43. 43. Registered Limited Liability Company [RLLC] <br />Formation – must register with the state by filing a statement of qualification<br />Must file annual reports<br />Liabilities: No partner is liable for debts and obligations of the partnership<br />Example: A, B, C and D are partners in an RLLC. A wracks up a $10 million dollar trial through the law firm, A has to cover all of the expenses, debts and obligations of that case, not B,C and D. Each person is responsible for their own partnership debts and obligations. The partnership is not going to be sued for the debt, Person A will be individually sued as an agent of the company. Each person pays into their own interest within the company.<br />
  44. 44. Rights and Duties of Partners<br /> General Partners are fiduciaries of each other and the partnership:<br /><ul><li>Duty of loyalty
  45. 45. No usurping partnership opportunities
  46. 46. Partners may never make as secret, undisclosed profit at the expense of the partnership
  47. 47. Action for accounting: the only form of action that can be brought by a partnership against one of its own disloyal, breaching partners</li></li></ul><li>Rights in Partnership Property<br />Specific partnership assets: Land Leases and equipment that are owned by the partnership – are not transferable by any individual partner unless ALL partners agree<br />Share of profits and Surplus- this is a partners individual profit and surplus, they can transfer as they wish<br />Share in management – not transferable<br />Trouble figuring out who owns what? Find out who paid for the property and with whose money<br />
  48. 48. Rights continued<br />Management: absent an agreement, all partners are entitled to equal control<br />Salary- absent an agreement, no partner gets a salary<br />Winding up – partners do get compensated for winding up a partnership<br />Partners share of profits and losses – absent an agreement profits are shared equally. Regarding losses - absent an agreement, losses are shared like profits<br />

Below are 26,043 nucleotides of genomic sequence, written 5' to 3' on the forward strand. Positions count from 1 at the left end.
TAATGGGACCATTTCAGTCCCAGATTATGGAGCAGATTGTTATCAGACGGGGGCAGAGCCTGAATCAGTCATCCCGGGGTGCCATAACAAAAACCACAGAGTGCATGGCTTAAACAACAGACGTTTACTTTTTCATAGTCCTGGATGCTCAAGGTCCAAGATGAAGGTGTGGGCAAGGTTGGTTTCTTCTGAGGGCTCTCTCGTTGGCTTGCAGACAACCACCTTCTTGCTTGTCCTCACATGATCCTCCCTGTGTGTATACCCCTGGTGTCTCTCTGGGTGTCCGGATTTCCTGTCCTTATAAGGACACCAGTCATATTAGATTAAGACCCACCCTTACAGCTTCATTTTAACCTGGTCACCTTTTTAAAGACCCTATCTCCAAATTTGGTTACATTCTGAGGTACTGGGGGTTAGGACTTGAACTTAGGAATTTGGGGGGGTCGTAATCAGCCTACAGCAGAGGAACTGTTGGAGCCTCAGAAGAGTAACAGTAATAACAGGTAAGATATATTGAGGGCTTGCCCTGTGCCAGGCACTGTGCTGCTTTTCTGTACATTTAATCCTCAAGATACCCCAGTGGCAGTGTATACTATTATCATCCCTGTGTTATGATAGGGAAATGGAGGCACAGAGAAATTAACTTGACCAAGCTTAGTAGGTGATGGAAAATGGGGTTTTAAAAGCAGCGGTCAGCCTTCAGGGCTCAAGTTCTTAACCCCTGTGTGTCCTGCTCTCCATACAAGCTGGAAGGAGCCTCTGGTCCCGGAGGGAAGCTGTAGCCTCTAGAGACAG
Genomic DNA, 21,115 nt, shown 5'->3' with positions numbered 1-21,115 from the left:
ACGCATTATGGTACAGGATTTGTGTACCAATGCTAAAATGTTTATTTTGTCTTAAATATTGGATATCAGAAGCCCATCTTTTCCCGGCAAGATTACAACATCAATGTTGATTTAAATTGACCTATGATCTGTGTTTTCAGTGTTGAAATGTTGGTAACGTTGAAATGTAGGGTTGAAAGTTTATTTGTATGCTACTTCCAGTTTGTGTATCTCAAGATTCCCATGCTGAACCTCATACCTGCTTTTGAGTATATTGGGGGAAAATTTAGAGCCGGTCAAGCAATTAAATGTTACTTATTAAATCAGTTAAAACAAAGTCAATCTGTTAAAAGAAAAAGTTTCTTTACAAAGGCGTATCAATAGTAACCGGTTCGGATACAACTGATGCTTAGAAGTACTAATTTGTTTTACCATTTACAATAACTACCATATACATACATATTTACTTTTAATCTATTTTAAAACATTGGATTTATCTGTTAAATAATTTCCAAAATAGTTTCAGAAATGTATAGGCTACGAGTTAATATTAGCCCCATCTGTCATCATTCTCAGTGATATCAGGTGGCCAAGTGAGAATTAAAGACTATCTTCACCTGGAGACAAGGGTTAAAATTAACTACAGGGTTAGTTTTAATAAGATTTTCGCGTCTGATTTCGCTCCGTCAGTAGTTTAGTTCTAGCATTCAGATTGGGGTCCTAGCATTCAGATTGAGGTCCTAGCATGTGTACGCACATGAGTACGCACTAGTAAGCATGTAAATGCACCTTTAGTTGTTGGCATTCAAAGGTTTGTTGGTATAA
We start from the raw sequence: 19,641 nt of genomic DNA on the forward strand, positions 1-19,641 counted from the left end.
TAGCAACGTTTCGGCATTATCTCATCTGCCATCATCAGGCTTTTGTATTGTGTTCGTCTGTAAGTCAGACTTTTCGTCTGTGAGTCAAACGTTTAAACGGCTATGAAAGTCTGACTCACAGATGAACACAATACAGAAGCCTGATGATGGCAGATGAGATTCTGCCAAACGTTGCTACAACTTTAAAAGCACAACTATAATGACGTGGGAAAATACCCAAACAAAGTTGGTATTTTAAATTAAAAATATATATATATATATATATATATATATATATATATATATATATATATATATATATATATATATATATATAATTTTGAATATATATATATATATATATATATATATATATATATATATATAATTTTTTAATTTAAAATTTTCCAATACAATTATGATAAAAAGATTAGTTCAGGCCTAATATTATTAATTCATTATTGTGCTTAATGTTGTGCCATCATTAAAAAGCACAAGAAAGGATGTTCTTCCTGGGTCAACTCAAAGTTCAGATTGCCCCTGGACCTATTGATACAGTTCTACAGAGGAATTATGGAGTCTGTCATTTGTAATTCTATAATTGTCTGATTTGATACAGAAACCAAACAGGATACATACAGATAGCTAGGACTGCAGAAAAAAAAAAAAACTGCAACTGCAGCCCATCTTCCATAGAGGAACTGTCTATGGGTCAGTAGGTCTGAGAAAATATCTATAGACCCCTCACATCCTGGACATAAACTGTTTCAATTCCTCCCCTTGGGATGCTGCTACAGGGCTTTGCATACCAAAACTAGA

49. 49. Partnership Dissolution<br />In a partnership at will where there is no agreement among partners, the partnership will dissolve when any single partner expresses the will to dissociate<br />In a partnership NOT at will, where there is an agreement among the partners, the partnership will dissolve according to the terms of the agreement, OR if any single partner dissociates and the remaining partners by majority vote, vote to dissolve within 90 days of the dissociation of the single partner<br />Termination = the real end of the partnership.<br />
  50. 50. Winding up<br />The winding up period is the period between dissolution and termination in which the remaining partners liquidate the partnerships assets to satisfy the partnership creditors<br />
  51. 51. Compensation for winding up<br />Partners do receive compensation for helping to wind up the partnership business<br />Partnerships liability for winding up:<br /> a. old business: The individual general partner still retains liability to all transactions entered into to wind up business with existing creditors<br /> b. New Business – the partnership and its individual partners, still retain liability until actual notice of dissolution is given to creditors or until 90 days after the filing a statement of dissolution with the state<br />
  52. 52. Break down of Priority Distribution<br />Rule: Each partner must be repaid his or her loans and capital contributions, plus the partners share of profits or minus the partners share of losses<br />
  53. 53. *All slides are referenced from the above stated sources*<br />References<br />Conviser, R.J (2003) Gilbert Law Summaries: Agency, Partnership & Limited Liability Companies BAR/BRI, Chicago, IL<br />Kaufman, M.J (2006) Gilbert Law Summaries: Agency and Partnership Loyola University of Chicago School of Law CD Series<br />PLEASE BE SURE AND REFERENCE YOUR COURSE MATERIALS FOR A MORE INDEPTH LEARNING OF THE LAW AND ASK YOUR LAW PROFESSORS ANY QUESTIONS YOU MAY HAVE – THIS IS INTENDED AS A “BRIEF” AND MAY NOT CONTAIN EVERYTHING YOU NEED TO KNOW ALTHOUGH IT IS CONSICE.<br />
  54. 54. END OF AGENCY AND PARTNERSHIP PRESENTATION<br />